The thesis is a grounded analysis that seeks to understand small, micro, and medium enterprises (SMME) in the ICT sector that are particularly driven by women entrepreneurs in the Buffalo City and Nelson Mandela metropolitan municipalities of the Eastern Cape Province. Small businesses in the ICT sector owned and driven by women are still an understudied topic in South Africa, since there is not much literature that covers the topic from either a quantitative, or a qualitative perspective. The Eastern Cape Province is not an exception to the dearth of literature that focuses on SMME women-driven entrepreneurship in the ICT sector.
The research interest of this research project emphasises the gap pertaining to the unavailability of gender-disaggregated data that indicates, for example: i) The number of women-owned ICT enterprises; ii) The nature of women-driven entrepreneurial activity in the ICT sector; iii) Evidence of how competitive women-owned ICT enterprises are; iv) Sustainable job creation by these ICT enterprises; iv) Availability of women with ICT skills; and v) Women who are occupying ICT core positions. These factors strengthen the case for employing a grounded approach to explore this substantive area of investigation. The researcher has no doubt that this study is one of the first studies to examine women-driven entrepreneurship of SMMEs in the ICT sector of the Eastern Cape Province, hence the adoption of a Multi-Grounded Theory (MGT) approach.
This methodology is anchored in a qualitative approach that explores this phenomenon about which little is known. A moderate constructivist and interpretive approach guided by the voices of women entrepreneurs was employed to provide a meaningful account that added depth and breadth to the description and explanation of the status quo in relation to women-driven entrepreneurship in SMMEs. Emerging data from in-depth interviews conducted with 12 SMME women entrepreneurs and two experts from the ICT industry was matched with the two theories of entrepreneurship and cyberfeminism. These theories provided a theoretical lens through which data could be analysed and interpreted. This empirical and theory driven approach assisted in grounding the substantive theory.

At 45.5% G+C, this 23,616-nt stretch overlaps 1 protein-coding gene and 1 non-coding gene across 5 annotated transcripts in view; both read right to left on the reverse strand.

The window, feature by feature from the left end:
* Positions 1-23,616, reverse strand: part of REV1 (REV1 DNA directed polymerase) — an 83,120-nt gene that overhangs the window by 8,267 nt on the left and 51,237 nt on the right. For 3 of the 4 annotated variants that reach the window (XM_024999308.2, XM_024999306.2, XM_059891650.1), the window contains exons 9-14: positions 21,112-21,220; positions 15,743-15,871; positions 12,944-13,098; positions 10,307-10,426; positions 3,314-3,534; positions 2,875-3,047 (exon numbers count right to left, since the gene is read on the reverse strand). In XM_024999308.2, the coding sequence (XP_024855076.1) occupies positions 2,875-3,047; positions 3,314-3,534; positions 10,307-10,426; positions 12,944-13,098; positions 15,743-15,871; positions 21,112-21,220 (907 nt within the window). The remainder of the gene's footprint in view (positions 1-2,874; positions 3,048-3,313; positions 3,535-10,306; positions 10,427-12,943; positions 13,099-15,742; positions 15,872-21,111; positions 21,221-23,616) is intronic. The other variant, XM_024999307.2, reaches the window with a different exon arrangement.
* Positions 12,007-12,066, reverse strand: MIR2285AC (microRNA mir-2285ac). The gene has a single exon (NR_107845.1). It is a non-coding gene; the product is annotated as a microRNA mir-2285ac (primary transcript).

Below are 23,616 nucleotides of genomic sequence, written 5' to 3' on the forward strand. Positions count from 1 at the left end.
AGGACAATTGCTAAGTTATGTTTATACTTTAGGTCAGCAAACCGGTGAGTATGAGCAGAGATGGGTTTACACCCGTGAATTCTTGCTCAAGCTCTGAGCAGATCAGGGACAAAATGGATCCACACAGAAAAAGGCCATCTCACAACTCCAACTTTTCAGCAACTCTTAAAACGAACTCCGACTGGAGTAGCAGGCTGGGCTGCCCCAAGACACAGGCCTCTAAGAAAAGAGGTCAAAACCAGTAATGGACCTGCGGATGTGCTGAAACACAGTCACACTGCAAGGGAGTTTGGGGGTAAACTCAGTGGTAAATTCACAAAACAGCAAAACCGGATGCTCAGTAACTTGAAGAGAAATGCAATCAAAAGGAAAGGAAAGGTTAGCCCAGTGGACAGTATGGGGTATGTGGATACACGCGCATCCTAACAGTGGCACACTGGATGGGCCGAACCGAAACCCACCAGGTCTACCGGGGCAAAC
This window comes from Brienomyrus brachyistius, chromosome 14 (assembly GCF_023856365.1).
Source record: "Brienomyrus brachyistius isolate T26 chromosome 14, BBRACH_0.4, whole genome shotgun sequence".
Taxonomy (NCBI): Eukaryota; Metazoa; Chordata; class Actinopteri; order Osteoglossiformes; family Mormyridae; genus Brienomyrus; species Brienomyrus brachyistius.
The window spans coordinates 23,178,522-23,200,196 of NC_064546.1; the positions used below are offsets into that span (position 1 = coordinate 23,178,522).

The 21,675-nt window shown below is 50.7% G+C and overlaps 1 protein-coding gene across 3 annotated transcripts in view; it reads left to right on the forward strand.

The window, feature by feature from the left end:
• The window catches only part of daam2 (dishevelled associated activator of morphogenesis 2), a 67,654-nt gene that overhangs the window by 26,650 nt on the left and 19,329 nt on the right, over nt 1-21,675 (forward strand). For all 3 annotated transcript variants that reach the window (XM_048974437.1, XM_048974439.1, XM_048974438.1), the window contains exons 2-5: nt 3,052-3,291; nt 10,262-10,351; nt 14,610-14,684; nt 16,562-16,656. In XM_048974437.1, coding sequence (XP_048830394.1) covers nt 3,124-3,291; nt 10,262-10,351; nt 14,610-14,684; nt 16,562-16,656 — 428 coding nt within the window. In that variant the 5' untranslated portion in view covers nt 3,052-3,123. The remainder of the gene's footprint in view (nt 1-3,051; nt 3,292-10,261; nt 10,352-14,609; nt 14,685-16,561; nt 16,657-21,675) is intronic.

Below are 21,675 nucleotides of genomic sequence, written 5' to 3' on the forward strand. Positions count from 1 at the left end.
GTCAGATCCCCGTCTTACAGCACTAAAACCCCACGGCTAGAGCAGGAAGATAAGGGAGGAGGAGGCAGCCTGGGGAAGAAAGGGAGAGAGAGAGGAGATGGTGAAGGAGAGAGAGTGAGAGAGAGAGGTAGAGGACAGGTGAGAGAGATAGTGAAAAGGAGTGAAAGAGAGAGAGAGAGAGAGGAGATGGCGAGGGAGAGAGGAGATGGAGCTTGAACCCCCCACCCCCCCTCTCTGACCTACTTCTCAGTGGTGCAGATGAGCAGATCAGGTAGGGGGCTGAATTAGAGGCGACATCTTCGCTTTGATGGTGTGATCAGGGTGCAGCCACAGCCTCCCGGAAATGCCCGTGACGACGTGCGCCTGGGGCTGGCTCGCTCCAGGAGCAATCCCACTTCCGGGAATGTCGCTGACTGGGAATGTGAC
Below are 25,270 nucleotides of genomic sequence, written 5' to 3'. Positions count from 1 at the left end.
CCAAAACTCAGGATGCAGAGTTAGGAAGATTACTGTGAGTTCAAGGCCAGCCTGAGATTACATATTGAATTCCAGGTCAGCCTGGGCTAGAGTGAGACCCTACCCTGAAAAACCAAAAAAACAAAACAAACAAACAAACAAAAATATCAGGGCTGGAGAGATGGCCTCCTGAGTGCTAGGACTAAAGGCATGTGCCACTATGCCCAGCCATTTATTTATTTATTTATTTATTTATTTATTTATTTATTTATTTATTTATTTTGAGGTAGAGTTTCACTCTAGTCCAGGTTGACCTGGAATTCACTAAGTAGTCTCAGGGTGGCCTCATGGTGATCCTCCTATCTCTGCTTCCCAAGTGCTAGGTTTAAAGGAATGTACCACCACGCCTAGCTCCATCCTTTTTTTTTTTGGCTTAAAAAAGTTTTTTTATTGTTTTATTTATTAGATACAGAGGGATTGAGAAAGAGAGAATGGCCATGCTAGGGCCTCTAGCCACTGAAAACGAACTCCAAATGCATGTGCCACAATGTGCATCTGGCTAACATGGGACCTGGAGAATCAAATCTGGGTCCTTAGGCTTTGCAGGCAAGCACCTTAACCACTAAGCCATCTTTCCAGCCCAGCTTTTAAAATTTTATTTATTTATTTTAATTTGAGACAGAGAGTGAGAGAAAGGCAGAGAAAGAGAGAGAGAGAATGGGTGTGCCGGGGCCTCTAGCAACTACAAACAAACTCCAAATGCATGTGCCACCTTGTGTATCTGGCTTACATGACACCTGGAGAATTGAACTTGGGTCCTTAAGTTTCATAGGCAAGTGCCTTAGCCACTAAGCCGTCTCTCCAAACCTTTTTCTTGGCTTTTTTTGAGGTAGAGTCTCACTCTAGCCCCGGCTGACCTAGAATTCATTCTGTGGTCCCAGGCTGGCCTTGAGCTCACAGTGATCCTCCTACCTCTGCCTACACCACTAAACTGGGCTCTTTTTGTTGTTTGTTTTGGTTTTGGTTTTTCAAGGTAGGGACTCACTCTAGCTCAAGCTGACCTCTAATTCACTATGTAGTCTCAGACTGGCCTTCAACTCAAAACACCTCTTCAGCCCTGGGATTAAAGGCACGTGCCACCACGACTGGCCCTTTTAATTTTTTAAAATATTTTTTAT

The research objectives provided answers to the empirical research questions that sought to gain an in-depth understanding of women entrepreneurs’perspective about: i) Conceptualisation of entrepreneurship and ICT technology as a concept; ii) Conceptualisation of the ICT sector; iii) The perceived importance of the ICT sector as an enabler in promoting SMME women-driven entrepreneurship; iv) How SMME women entrepreneurs use ICT as a core product and service; and v) The role played by government and the private sector in promoting SMME women-driven entrepreneurship in the ICT sector of the Eastern Cape Province.
The findings uncovered concerns that women entrepreneurs perceived as having an influence on women-driven entrepreneurship. The findings included the manner in which women entrepreneurs responded to these issues. The findings for example, highlighted gender sensitivity issues which were of great concern to women entrepreneurs.